A suicide bomber deliberately chose the place where he could cause "maximum carnage" when he detonated a bomb at a pop concert in Manchester, Theresa May has said.
“It is now beyond doubt that the people of Manchester have fallen victim to a callous terrorist attack,” the Prime Minister said outside Downing Street, adding the “appalling, sickening, and cowardice” assault was the “worst terrorist attack to hit the North of England”.
She added: “We struggle to understand the warped and twisted mind that sees a room of young people as an opportunity for carnage”
Ms May added that the UK’s threat remains at “severe”, meaning an attack is highly likely. She also confirmed that the attacker’s identity is believed to be known to police but will not be released at this stage.
It comes after all the major parties in Britain suspended their general election campaigning in light of the fatal explosion at the Manchester Evening News Arena.
Police have confirmed in recent hours that at least 22 people were killed in the attack, including children, and 59 injured as a concert by the US pop star Ariana Grande came to a close on Monday evening.
Ms May added that the suicide bomber had chose the place where he could cause “maximum carnage” when he detonated the bomb, adding that “many” children and young people were among the dead.
After chairing the Government’s Cobra emergency committee, Ms May added: “The terrorists will never win and our values, our country and our way of life will always pervial."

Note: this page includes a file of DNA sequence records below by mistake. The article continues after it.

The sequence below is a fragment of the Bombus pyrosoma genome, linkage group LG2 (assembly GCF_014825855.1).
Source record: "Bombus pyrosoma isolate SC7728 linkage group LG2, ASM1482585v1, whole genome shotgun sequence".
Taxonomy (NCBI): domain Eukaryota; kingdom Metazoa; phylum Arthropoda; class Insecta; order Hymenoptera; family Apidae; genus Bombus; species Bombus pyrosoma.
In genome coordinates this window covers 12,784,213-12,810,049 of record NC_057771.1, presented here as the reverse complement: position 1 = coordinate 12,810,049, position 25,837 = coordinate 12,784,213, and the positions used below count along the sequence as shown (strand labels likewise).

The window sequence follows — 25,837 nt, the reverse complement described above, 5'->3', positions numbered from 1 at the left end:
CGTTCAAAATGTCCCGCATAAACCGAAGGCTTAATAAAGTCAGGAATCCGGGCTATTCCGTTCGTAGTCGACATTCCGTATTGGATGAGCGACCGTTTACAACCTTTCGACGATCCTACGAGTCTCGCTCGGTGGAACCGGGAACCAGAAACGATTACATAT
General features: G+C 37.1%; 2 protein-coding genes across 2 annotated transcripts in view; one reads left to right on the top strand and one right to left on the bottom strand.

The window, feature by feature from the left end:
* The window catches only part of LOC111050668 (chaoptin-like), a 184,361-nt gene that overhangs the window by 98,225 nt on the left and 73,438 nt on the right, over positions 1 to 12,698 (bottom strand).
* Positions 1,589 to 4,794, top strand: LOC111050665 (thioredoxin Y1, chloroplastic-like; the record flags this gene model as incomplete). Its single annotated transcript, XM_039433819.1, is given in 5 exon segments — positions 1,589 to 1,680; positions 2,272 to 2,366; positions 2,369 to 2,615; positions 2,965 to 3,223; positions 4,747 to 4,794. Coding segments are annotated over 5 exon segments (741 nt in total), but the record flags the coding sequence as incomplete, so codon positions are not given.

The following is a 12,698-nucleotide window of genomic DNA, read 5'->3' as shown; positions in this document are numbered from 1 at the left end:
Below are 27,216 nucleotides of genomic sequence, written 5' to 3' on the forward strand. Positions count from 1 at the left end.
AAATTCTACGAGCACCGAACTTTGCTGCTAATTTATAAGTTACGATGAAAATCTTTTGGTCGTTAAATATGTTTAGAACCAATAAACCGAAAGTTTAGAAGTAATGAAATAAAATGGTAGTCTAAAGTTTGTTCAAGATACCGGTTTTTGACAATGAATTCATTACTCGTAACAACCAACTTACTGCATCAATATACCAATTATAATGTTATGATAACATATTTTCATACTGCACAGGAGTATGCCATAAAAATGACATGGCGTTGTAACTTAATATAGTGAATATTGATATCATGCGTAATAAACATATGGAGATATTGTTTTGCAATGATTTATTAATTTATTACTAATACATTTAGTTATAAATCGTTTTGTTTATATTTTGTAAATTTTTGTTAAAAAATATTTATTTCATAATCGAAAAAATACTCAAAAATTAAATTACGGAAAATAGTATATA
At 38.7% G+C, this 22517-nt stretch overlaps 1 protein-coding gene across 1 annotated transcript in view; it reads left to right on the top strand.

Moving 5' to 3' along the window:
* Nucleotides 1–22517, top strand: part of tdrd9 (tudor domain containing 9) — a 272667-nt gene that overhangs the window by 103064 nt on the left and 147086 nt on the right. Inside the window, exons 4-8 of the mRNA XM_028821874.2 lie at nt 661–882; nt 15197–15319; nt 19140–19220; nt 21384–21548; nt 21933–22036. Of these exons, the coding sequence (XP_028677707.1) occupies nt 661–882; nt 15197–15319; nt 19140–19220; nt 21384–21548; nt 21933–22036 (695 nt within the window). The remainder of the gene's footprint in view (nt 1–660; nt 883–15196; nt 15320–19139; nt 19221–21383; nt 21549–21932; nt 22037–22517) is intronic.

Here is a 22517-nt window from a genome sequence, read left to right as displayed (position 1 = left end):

She continued: "We know that many friends and relatives of people caught up in the attack are still trying to find out what has happened to their children, brothers and sisters, parents and loved ones.
"So please, think of those people who are experiencing unimaginable worry and if you have any information at all relating to the attack, please contact Greater Manchester Police.
"The threat level remains at severe - that means a terrorist attack remains highly likely. But the independent Joint Terrorism Analysis Centre, which sets the threat level on the basis of the intelligence available to them, will continue to assess this throughout today and in the days ahead.
"Later today I will travel to Manchester to meet the chief constable of Greater Manchester Police Ian Hopkins, the mayor of Greater Manchester Andy Burnham, and members of the emergency services who have come to Manchester's aid in its moment of need.
In a statement Labour leader Jeremy Corbyn added: “We are working to establish the full details of what is being treated by the police as an appalling terrorist attack.
“All our thoughts are with the victims and the families of those who have been effected. I have spoken with Andy Burnham, the mayor of Manchester, who has fully briefed me on the operation response in the city.
“I would like to pay tribute to the emergency services for their bravery and professionalism in dealing with last night’s appalling events.
“I have spoken with the Prime Minister and we have agreed that all national campaigning in the general election will be suspended until further notice.
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